We all race to the movie theater to see the latest blockbuster, and sometimes we have a grand old time (Captain America: Civil War, Star Trek Beyond) while other times we regret the experience (Batman v Superman: Dawn of Justice). Regardless, these box office behemoths tend to eclipse the smaller and more personal films. Here is a handful of overlooked 2016 features that were either box office flops, had very limited releases or never got the opportunity to play in a New Orleans theater, but they are worthy films and are available on home/digital video, so please check them out.
Everybody Wants Some!! – Richard Linklater's “spiritual sequel” to Dazed and Confused is a worthy follow up to that film. Set on a Texas college campus in 1980, a baseball jock (Blake Jenner) enjoys his last days of freedom before classes start. Once again, Linklater perfectly captures a moment in time with some deep philosophizing and vivid characters.
The Eyes of My Mother – If Ingmar Bergman had somehow directed Motel Hell (1980) the result may have been similar to writer/director Nicolas Pesce's debut feature. A lonely young woman (Kika Magalhaes), living on an isolated farm, succumbs to her deranged desires that were sparked by a horrific childhood incident. The black and white photography mixed with haunting use of sound gives off the feeling of a bad dream. Probably the most unsettling character study I've seen since Henry: Portrait of a Serial Killer (1986).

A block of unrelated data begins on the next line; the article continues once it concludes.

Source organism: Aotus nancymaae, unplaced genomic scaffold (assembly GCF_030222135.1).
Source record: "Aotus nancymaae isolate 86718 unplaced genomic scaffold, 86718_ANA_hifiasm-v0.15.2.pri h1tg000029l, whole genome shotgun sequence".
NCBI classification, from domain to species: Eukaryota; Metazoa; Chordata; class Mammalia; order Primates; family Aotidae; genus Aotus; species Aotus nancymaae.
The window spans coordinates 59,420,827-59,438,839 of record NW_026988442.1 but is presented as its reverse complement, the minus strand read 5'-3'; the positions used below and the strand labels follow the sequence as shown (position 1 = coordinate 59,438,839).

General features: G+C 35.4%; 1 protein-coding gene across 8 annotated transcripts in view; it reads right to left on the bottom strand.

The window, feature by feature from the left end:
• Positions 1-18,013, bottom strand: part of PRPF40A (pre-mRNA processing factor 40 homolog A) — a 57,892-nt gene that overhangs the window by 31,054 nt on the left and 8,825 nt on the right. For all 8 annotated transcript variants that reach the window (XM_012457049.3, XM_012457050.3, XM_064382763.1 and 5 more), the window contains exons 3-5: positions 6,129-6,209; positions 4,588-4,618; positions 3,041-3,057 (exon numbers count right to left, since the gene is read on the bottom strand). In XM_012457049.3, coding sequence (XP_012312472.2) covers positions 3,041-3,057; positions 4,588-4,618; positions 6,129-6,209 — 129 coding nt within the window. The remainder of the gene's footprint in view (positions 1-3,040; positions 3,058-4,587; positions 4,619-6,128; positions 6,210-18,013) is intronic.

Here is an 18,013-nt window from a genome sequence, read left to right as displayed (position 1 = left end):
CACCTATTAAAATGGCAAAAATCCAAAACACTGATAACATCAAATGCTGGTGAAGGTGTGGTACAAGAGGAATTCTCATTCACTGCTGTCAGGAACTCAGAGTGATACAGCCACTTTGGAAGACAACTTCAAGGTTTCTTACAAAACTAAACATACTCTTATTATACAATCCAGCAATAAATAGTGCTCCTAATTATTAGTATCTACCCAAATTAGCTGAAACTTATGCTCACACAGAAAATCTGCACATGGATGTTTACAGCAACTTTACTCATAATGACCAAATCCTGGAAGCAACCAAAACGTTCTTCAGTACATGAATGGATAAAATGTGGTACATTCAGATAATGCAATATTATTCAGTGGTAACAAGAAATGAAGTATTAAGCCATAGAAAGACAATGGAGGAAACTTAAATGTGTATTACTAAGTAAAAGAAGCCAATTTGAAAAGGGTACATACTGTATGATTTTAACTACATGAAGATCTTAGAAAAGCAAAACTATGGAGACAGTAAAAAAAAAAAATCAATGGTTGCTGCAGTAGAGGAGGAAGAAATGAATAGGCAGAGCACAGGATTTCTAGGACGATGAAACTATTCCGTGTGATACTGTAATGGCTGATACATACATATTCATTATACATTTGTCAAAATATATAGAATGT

Hell or High Water – In this modern day western, a divorced father (Chris Pine) and his hot-tempered brother (Ben Foster) rob banks to save the family farm. Standing in their way is a small town cop (Jeff Bridges) and his put-upon partner ( Gil Birmingham). It's a great movie with solid characters, complicated moral dilemmas, high tension, and it's all peppered with smart and often funny dialogue.
Hello, My Name is Doris – Sally Field stars as a mousy office worker who falls for her much younger co-worker (Max Greenfield). Michael Showalter's film ruminates on loneliness but it's never depressing, and Field delivers such a cheerful performance.
The Nice Guys – In Los Angeles of 1977, an alcoholic private eye (Ryan Gosling) and his wise-beyond-her-years young daughter (Angourie Rice) team with a goon-for-hire (Russell Crowe) to find a missing girl and to solve the murder of a porn star. Director Shane Black turns the buddy movie on its ear in this offbeat comedy noir.
Sing Street – Filmmaker John Carney's 1985-set musical drama about a Dublin youth (Ferdia Walsh-Peelo) discovering music and girls while chasing his dreams is a feel-good joy.